(4.16)

where n x corresponds to the number of moles of element x and the obtained mass of atom is the interpretation of the percentage values obtained in the mass spectrometer data given. The number of atoms of each constituent element can then be computed using the equation

The number of moles of C, N, H, and S in each complex was calculated using

(4.17)

where m/z corresponds to the mass-to-charge ratio in units of g/mol obtained from the mass spectrometry data while the mass of the compound was taken to be 100 g. The molecular formula for these constituent atoms can then be determined, which can then be used to determine the moles and number of atoms of Mo and O. The formula for finding the number of atoms of Mo and O is given by

The number of moles of C, N, H, and S in each complex was calculated using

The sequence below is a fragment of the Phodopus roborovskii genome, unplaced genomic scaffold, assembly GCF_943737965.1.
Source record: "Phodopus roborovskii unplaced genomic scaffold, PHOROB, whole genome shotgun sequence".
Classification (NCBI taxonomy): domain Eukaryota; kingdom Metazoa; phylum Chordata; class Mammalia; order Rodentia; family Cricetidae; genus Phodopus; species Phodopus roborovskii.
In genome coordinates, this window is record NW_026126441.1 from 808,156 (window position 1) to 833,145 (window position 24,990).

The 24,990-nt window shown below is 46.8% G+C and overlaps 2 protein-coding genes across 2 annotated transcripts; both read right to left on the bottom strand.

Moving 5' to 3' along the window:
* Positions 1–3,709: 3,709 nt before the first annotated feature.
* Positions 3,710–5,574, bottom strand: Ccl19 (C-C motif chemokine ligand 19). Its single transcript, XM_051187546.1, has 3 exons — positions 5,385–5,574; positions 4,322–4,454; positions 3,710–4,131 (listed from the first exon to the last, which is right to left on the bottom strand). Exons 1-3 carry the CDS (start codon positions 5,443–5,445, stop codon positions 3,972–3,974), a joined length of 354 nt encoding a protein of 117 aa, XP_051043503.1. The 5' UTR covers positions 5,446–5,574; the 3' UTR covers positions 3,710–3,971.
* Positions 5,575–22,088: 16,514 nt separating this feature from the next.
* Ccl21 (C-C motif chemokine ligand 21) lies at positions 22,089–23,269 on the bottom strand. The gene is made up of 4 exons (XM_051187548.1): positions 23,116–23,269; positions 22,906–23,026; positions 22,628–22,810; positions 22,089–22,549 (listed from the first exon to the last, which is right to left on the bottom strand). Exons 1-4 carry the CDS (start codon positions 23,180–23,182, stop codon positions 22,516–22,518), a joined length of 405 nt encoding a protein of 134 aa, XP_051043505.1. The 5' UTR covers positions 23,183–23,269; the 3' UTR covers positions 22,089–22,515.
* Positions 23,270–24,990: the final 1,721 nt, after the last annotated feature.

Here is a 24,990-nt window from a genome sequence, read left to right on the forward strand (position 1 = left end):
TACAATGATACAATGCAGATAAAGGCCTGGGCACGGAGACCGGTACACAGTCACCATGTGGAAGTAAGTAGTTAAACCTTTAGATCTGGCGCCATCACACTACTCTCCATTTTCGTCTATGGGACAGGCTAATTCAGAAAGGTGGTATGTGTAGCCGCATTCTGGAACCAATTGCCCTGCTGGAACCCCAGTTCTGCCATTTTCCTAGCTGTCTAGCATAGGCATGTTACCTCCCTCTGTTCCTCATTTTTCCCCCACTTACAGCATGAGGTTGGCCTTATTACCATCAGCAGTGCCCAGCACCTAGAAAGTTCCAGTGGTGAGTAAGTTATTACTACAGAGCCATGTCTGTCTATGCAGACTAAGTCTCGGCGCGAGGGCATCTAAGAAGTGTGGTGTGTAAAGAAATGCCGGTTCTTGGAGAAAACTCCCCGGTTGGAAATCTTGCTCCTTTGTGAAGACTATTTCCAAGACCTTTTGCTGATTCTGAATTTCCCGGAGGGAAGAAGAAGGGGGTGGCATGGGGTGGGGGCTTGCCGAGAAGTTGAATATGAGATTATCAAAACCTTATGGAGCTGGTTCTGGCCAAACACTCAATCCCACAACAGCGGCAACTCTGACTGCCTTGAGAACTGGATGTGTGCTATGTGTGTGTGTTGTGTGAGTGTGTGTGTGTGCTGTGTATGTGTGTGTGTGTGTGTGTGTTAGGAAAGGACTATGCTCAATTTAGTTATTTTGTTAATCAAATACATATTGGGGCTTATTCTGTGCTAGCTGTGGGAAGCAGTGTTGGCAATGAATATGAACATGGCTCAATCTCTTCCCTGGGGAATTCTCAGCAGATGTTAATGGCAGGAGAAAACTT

(4.18)

where the mass of element is calculated through stoichiometric computations relating the number of moles of either Mo and O to the number of moles of the assembled formula including only C, H, N, and S of the complex under study. The results of the calculations lead to the elucidation of the molecular formula of each complex, which are reflected in Table 4.8.

Table 4.8. Mass spectroscopic analysis of compounds P, R, and Y.

 

P

R

Y

m/Z = 832

m/Z = 410

m/Z = 480

Atom

 

# of

   

# of

   

Mass, g

Atoms

Mass, g

Atoms

Mass, g

# of Atoms

C

28.75

 
  • 20 10

29.34

 

24.95

10

H

4.85

 
  • 40 20

  • 5.00 4.26

 

20

N

6.65

 
  • 4 2

  • 6.90 5.75

 

2

S

30.85

 
  • 8 4

31.25

 

26.54

4

Cl

-

-

-

 

-

14.86

2

Mo

23.0625

 
  • 2 1

23.40

 

19.9875

1

O

5.835

 
  • 3 1

4.11

 

3.6525

1

Molecular

     

Formula

Mo 2 O 3 (S 2 CNEt 2 ) 4

MoO(S 2 CNEt 2 ) 2

MoOCl 2 (S 2 CNEt 2 ) 2

Adding into the previous data on IR and 1 H-NMR spectroscopy of the compound P, as evident in Table 4.8, the molecular formula deduced was Mo 2 O 3 (S 2 CNEt 2 ) 4 or μ-oxo-tetrakis(N,N- diethyldithiocarbamato)dioxomolybdenum(V), which has the following structure.

Adding into the previous data on IR and H-NMR spectroscopy of the compound P, as evident

Figure 4.7. Elucidated structure of compound P, Mo 2 O 3 (S 2 CNEt 2 ) 4 .